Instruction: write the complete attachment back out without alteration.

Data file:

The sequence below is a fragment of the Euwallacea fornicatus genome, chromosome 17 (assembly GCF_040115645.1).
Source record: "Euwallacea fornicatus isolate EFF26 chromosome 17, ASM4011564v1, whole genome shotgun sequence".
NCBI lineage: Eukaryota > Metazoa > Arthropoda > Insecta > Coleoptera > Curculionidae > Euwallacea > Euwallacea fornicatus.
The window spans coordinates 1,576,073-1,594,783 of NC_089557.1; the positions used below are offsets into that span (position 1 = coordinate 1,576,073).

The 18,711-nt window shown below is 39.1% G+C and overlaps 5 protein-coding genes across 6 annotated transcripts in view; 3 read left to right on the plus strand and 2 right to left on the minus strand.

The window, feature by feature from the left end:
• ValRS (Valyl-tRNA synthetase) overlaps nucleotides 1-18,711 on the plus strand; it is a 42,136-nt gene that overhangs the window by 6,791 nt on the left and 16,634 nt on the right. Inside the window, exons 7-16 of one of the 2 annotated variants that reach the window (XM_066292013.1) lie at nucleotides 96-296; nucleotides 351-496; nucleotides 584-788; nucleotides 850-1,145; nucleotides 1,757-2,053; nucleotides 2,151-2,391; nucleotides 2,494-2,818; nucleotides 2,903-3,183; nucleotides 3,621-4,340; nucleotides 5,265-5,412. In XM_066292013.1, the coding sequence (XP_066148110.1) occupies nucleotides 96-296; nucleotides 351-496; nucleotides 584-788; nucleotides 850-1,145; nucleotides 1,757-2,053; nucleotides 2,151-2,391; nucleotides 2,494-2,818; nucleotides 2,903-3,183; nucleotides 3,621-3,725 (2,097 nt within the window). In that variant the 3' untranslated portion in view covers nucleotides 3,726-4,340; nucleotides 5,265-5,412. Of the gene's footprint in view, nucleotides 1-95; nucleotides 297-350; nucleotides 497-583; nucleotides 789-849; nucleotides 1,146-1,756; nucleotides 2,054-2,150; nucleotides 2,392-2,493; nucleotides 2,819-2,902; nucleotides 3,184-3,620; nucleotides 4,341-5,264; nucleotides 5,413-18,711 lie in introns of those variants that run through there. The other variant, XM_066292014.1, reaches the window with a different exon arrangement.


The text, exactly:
The sequence below is a fragment of the Euwallacea fornicatus genome, chromosome 17 (assembly GCF_040115645.1).
Source record: "Euwallacea fornicatus isolate EFF26 chromosome 17, ASM4011564v1, whole genome shotgun sequence".
NCBI lineage: Eukaryota > Metazoa > Arthropoda > Insecta > Coleoptera > Curculionidae > Euwallacea > Euwallacea fornicatus.
The window spans coordinates 1,576,073-1,594,783 of NC_089557.1; the positions used below are offsets into that span (position 1 = coordinate 1,576,073).

The 18,711-nt window shown below is 39.1% G+C and overlaps 5 protein-coding genes across 6 annotated transcripts in view; 3 read left to right on the plus strand and 2 right to left on the minus strand.

The window, feature by feature from the left end:
• ValRS (Valyl-tRNA synthetase) overlaps nucleotides 1-18,711 on the plus strand; it is a 42,136-nt gene that overhangs the window by 6,791 nt on the left and 16,634 nt on the right. Inside the window, exons 7-16 of one of the 2 annotated variants that reach the window (XM_066292013.1) lie at nucleotides 96-296; nucleotides 351-496; nucleotides 584-788; nucleotides 850-1,145; nucleotides 1,757-2,053; nucleotides 2,151-2,391; nucleotides 2,494-2,818; nucleotides 2,903-3,183; nucleotides 3,621-4,340; nucleotides 5,265-5,412. In XM_066292013.1, the coding sequence (XP_066148110.1) occupies nucleotides 96-296; nucleotides 351-496; nucleotides 584-788; nucleotides 850-1,145; nucleotides 1,757-2,053; nucleotides 2,151-2,391; nucleotides 2,494-2,818; nucleotides 2,903-3,183; nucleotides 3,621-3,725 (2,097 nt within the window). In that variant the 3' untranslated portion in view covers nucleotides 3,726-4,340; nucleotides 5,265-5,412. Of the gene's footprint in view, nucleotides 1-95; nucleotides 297-350; nucleotides 497-583; nucleotides 789-849; nucleotides 1,146-1,756; nucleotides 2,054-2,150; nucleotides 2,392-2,493; nucleotides 2,819-2,902; nucleotides 3,184-3,620; nucleotides 4,341-5,264; nucleotides 5,413-18,711 lie in introns of those variants that run through there. The other variant, XM_066292014.1, reaches the window with a different exon arrangement.